So, don’t do this. Either make the dinner a buffet (which is the easiest type of party for everyone, imo, both practically and emotionally) or put out all the dishes at once. It doesnt’ matter if all the food doesn’t go together, people can decide how they want to eat, or they can get up for seconds if they don’t want to eat two particular flavors together.

Another thing: especially with a buffet or appetizers, plan for how people eat, including grazers. For example, if you put out shelled nuts or endamame, put out an empty bowl so people can discard the empty shells. If you have a communal pot of coffee, you can cut down on dishes by setting out a few stirring spoons on a saucer and one spoon in the sugar. Most people will have enough sense to spoon sugar with the dry sugar spoon, and stir with the wet stirring spoon, and then leave it on the saucer for the next person. 

When doing a buffet: tell people to arrive about 45 minutes before you set out dinner. Have appetizerrs set out at the arrival time. After everyone except people who are chronically late have arrived, announce that dinner is being put out (you can dispatch helpful people to round up far-flung guests outside, in the tv room, etc). About 45 minutes after dinner has started, start putting away perishables. Ask people if they want seconds, etc. Depending on what dessert is and the time-table for the party, dinner cleanup and dessert can happen anywhere from half an hour to two hours after that. 

If it’s a daytime party, brew coffee after dinner. There’s always people who get tired at parties or didn’t sleep well, or whatevever. Everyone likes coffee at parties.

Content warning: I reblogged something from a concern troll and my reply sucked. I regret this post and many of you are probably better off skipping this one.

mystrich:

realsocialskills:

lady-brain:

realsocialskills:

 chavisory answered: If you’re having wine, have some soda or cider too in case there are people who avoid alcohol. Hard cider is also a nice alternative to beer

realsocialskills said:

That’s an important point. If you’re having a gathering that includes alcohol, it’s important to have non-alcoholic drinks too. 

A lot of people avoid alcohol for various reasons, and you don’t always know who they are.

And even people who drink often find it easier to avoid drinking too much if there are non-alcoholics drinks available.

Also, consider who you are inviting when you’re deciding whether to have alcohol. If you’re inviting people who tend to be really obnoxious when they’re drunk, it might be better to stick with soft drinks.

lady-brain said:

I would suggest, if you are a host, letting all invitees know ahead of time explicitly whether or not there will be alcohol (or drugs, or anything else people might want to avoid or be forewarned about) at your event.

I’m a sober alcoholic, I appreciate knowing whether there will be alcohol so I can make the decision whether or not I am able to attend the event. I understand when people require alcohol/other substances to socialize/feel safe (especially since I used it for anxiety myself), so I know that not all my spaces can be alcohol-free, and I don’t require that. What I do require is a heads-up, because I am not comfortable around alcohol all the time, around all people, in all locations. It depends, and I need to make the call myself. I can’t do that if I don’t have that information.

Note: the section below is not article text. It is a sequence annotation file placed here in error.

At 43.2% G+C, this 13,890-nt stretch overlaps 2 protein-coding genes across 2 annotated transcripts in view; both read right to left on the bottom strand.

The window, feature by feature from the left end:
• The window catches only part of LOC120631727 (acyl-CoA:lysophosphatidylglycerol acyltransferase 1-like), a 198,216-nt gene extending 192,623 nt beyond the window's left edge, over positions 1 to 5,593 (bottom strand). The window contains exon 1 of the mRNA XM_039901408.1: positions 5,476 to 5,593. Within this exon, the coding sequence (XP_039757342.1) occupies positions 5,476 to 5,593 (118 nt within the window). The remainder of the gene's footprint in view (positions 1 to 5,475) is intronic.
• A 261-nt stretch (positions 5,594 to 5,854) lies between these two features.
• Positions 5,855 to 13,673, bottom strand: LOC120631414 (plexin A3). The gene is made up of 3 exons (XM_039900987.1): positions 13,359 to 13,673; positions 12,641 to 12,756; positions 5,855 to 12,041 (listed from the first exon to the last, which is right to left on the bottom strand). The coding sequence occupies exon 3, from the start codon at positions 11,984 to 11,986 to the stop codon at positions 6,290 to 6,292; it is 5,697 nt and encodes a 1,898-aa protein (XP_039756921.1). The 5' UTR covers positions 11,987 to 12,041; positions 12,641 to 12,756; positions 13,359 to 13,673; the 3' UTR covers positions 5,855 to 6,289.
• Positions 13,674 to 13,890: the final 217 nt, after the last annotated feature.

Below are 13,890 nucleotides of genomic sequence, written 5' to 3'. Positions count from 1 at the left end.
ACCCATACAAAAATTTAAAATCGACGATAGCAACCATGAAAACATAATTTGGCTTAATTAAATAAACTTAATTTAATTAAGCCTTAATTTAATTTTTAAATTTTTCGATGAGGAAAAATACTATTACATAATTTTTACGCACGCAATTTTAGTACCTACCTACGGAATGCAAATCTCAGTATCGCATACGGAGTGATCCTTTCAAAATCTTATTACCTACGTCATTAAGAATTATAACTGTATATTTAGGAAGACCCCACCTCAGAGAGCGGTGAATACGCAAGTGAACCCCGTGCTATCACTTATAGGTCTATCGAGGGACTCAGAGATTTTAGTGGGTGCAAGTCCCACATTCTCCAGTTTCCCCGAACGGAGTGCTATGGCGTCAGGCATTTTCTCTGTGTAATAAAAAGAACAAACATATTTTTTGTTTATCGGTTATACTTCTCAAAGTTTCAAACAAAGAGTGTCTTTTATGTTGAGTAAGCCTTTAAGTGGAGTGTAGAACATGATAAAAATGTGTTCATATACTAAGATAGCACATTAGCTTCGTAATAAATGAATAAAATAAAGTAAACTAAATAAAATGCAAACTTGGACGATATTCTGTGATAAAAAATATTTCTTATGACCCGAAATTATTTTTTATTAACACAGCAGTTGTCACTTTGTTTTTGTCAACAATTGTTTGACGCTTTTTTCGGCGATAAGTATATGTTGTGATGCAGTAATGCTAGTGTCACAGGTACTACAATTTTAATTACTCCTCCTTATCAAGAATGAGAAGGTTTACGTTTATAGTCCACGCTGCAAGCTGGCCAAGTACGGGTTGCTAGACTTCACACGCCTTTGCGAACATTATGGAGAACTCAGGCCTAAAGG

realsocialskills said:

I agree this is an important thing to do, but I don’t know of a polite way to do it. Do you know of one?

Mystrich said:

First of all, please do not ever ever use alcohol as a way to handle your anxiety. It makes anxiety worse in the long run.


Second of all: It’s pretty simple, just put “No Alcohol Allowed/No Alcohol Please.” I don’t think anyone will take offense to that. Or “There will be alcohol.” I see that on most party invites/facebook events.

realsocialskills said:

Oh dear, I just realized it could look like I was endorsing that comment. I was actually not paying attention to that part of it because I don’t understand uses of alcohol well enough to comment on any of them.

(And since I don’t understand, I’m probably not going to be having a discussion here on uses of alcohol any time soon - I’m not qualified to moderate it and I don’t want to have a lot of things I don’t understand on my blog.)

Getting back to the issue of alerting people. I think it’s easier to say that there won’t be alcohol than that there will be. The problem with saying that there will be alcohol is that it can sound like it’s a drunken party even when what you really mean is that it’s a dinner and some people might have a beer or glass of wine or two.

I’m not sure what to do about that.

eggsnemesis:

realsocialskills:

 chavisory answered: If you’re having wine, have some soda or cider too in case there are people who avoid alcohol. Hard cider is also a nice alternative to beer

realsocialskills said:

That’s an important point. If you’re having a gathering that includes alcohol, it’s important to have non-alcoholic drinks too. 

A lot of people avoid alcohol for various reasons, and you don’t always know who they are.

And even people who drink often find it easier to avoid drinking too much if there are non-alcoholics drinks available.

Also, consider who you are inviting when you’re deciding whether to have alcohol. If you’re inviting people who tend to be really obnoxious when they’re drunk, it might be better to stick with soft drinks.

eggsnemesis said: